According to the liner notes, this is the third album from former Soft Machine bassist Hugh Hopper’s band, Hughscore. Hopper jokingly suggests this might be his “New Age” album. Well, it IS pretty quiet and contemplative in spots. But at other times it’s pretty out there. Of particular note is vocalist Elaine di Falco, who sings on five of the album’s nine tracks, and drummer Tucker Martine, who provides some exceptional backing. Whether you prefer the ethereal jazz vibes or the modern prog experimentalism, you’ll find something to like on this album.
Former Tangerine Dream-er Paul Haslinger returns with his second solo album of sampla-delic world fusion. The title and cover art of this one suggest a film soundtrack, but the music is far too busy and at times even too LOUD to function in that capacity. It does, however, take elements of soundtrack music and weave them in and around a plethora of sample library sound effects, ethnic vocals, and funky beats to create a captivating sonic stew. There’s one honest-to-God pop song (“When Worlds Collide”), a downtempo ballad with female vocals that wouldn’t sound out of place under the credits of the next James Bond film. The rest of the album is a bit more adventurous.
Here we have a trio of animation professionals from southern California who moonlight as the band Gigante, combining analog synths, live and programmed beats, guitar and bass into a spacey and exotic instrumental mixture. Mostly lo-fi and low- key, with a jazzy sort of attitude, Gigante! sounds at times like a Martin Denny version of post-rock. They appear to be equally adept at playing live, as the two live tracks on here attest. Very intriguing release.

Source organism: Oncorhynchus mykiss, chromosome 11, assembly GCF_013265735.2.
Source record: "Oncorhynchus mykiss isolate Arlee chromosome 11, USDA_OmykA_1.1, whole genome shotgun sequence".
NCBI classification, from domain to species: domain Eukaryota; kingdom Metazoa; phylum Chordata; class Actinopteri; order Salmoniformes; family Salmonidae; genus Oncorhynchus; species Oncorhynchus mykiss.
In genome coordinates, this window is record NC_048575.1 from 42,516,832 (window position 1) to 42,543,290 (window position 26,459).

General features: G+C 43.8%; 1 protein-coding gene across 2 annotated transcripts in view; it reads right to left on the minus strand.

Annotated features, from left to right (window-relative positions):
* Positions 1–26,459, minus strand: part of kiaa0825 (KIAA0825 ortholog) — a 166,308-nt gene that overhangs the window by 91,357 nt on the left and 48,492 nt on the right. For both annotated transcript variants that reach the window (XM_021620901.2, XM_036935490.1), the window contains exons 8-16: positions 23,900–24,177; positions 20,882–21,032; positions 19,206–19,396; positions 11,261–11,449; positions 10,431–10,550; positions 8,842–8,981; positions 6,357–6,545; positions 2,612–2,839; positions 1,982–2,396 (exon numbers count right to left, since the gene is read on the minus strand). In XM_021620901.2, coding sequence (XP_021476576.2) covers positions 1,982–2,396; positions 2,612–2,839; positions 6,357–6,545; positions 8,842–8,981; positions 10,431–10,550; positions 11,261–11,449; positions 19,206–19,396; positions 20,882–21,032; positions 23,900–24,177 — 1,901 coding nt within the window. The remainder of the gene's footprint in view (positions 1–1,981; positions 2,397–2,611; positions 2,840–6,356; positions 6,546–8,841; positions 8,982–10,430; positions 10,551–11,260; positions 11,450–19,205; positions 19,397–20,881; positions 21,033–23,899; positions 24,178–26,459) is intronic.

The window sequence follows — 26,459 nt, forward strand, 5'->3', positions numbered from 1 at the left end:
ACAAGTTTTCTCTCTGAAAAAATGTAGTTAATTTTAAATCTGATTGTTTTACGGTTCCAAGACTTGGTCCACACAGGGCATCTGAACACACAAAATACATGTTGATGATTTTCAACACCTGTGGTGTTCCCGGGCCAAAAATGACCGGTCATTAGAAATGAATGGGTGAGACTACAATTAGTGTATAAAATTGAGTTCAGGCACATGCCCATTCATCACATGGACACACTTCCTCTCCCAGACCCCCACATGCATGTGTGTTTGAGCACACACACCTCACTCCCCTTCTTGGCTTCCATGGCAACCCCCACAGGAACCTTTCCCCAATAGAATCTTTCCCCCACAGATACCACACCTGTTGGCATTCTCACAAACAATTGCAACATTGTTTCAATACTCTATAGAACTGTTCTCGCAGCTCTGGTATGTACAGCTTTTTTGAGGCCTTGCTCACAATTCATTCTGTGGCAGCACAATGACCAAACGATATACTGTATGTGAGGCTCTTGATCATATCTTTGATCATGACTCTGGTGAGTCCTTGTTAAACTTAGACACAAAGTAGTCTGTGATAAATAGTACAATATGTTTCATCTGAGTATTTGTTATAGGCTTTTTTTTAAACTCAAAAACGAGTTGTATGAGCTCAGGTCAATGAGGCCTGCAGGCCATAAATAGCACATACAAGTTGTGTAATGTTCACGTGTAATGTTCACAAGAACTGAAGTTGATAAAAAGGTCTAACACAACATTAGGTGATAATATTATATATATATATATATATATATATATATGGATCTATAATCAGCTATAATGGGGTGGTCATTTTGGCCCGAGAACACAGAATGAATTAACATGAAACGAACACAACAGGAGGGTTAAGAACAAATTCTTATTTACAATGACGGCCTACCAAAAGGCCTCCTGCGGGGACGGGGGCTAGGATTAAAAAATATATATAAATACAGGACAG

Gadget’s sound is a unique fusion of hip hop and electronics, both funky and tweaked. “Black Acura” features a sort of electronic siren over heavy beats, ever-so-slightly augmented by acoustic instruments. “Wide Open” commands you to “open up your mind” via scratched vocals over electronically distorted beats; the “Low Down Mix” adds some Eastern flavor. “Behold the Future” is a throwaway that begins with an answering machine and degenerates into electronic wankery. An interesting debut, though.
Congratulations on your purchase of the new Funkstorung Audio Processor! With this remarkable new device, any musical performance may be reconfigured to the Funkstorung aesthetic for easier integration into your busy lifestyle. Previously- irritating music by artists such as Bjork, Finitribe, and Wu- Tang Clan will be effortlessly replaced by the exhilarating electronic aesthetic of the Music Aus Strom group of companies. To get started quickly, simply insert the silver Funkstorung Audio Processor disc into any CD player, and press “Play.” For more detailed instructions, or information on additional Funkstorung lifestyle accessories, please consult the Aesthetic Standards Manual included in this box. Thank you for selecting Funkstorung.